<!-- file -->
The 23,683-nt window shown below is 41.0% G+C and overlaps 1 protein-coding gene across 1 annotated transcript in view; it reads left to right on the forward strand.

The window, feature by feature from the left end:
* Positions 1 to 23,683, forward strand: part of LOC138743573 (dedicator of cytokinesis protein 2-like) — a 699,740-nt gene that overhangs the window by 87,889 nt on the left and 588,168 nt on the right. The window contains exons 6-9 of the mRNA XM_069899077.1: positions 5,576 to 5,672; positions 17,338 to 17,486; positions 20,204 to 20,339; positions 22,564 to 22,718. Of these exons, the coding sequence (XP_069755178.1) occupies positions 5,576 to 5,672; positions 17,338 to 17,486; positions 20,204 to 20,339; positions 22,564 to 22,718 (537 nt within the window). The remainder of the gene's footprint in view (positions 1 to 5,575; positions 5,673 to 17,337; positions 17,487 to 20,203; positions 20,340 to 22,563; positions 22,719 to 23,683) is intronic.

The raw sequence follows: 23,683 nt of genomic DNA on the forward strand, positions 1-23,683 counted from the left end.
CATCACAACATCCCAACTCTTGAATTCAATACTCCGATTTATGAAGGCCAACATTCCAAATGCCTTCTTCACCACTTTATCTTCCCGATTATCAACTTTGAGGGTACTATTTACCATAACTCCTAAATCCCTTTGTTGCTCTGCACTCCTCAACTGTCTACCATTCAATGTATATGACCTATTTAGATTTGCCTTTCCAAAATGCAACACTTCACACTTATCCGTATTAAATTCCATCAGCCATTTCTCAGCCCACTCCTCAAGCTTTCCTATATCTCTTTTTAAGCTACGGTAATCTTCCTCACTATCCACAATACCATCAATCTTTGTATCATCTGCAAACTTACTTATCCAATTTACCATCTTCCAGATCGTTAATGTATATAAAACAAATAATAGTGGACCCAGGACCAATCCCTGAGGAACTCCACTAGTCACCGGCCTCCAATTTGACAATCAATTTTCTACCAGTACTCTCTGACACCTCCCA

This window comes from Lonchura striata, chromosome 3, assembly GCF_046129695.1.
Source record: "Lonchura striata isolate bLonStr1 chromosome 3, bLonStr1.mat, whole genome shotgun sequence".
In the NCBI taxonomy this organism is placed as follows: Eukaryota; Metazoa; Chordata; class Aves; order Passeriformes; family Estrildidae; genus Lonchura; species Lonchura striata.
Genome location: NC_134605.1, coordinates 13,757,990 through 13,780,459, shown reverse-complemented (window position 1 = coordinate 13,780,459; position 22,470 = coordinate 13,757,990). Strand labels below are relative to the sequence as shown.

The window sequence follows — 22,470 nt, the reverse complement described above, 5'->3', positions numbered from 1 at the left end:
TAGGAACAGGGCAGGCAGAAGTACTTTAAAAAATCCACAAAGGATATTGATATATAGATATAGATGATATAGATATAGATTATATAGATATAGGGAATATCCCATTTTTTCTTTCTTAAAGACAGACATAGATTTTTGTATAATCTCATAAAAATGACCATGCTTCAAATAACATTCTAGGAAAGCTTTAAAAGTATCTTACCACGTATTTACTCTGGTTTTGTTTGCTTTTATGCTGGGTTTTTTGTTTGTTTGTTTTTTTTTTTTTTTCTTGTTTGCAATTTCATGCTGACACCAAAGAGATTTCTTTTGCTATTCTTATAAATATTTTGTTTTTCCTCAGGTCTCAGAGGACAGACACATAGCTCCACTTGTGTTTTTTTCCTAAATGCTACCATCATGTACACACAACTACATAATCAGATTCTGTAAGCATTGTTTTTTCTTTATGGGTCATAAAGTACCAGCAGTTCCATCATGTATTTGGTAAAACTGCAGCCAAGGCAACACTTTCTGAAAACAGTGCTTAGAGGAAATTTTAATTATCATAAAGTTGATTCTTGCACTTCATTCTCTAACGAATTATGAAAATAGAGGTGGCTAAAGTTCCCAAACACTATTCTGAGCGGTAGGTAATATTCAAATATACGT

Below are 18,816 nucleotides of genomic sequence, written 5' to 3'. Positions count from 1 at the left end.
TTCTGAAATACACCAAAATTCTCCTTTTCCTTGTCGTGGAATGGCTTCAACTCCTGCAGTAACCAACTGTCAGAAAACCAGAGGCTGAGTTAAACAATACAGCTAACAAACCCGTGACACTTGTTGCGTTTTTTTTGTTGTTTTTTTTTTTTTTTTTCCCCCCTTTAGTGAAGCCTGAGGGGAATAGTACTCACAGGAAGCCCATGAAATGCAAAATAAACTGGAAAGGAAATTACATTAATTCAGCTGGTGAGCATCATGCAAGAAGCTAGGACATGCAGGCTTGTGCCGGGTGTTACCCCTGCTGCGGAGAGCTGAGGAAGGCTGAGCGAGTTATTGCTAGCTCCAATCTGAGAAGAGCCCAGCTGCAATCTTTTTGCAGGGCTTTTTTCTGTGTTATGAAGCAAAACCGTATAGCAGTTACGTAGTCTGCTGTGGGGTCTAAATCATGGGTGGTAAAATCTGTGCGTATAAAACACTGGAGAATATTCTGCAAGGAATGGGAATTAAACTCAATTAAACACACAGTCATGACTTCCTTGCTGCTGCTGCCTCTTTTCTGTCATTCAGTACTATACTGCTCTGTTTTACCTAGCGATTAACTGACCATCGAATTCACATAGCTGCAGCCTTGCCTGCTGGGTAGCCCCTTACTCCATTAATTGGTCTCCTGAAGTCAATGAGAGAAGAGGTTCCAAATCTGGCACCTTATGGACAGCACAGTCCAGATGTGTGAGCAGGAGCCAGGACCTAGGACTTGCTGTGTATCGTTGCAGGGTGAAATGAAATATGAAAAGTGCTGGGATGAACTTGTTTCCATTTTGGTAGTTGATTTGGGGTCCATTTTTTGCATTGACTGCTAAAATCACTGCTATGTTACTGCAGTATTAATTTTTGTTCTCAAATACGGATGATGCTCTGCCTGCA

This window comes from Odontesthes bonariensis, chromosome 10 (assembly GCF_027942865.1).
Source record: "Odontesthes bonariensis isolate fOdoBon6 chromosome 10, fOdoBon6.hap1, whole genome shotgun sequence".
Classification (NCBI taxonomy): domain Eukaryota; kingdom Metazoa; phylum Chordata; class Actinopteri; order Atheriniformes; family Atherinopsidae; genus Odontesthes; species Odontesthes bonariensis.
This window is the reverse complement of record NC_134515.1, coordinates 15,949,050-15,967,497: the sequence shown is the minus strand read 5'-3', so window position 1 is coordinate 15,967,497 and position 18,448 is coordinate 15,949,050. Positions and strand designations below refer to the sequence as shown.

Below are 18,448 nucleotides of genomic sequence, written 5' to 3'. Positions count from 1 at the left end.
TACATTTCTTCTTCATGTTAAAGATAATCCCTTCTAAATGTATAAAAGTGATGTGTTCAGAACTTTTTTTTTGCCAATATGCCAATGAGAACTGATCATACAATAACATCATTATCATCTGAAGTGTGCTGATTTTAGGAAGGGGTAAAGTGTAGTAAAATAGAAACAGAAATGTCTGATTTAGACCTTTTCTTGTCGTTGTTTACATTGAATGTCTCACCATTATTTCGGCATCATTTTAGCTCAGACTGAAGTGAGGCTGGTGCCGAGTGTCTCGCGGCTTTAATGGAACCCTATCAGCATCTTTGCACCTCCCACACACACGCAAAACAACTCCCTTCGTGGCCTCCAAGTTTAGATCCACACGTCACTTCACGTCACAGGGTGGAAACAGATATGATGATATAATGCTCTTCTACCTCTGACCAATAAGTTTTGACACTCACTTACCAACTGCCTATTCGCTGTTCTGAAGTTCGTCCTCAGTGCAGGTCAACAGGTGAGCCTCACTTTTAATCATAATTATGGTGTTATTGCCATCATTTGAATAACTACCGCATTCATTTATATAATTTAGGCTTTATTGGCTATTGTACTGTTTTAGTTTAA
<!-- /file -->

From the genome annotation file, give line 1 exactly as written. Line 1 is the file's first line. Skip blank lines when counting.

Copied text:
The 23,683-nt window shown below is 41.0% G+C and overlaps 1 protein-coding gene across 1 annotated transcript in view; it reads left to right on the forward strand.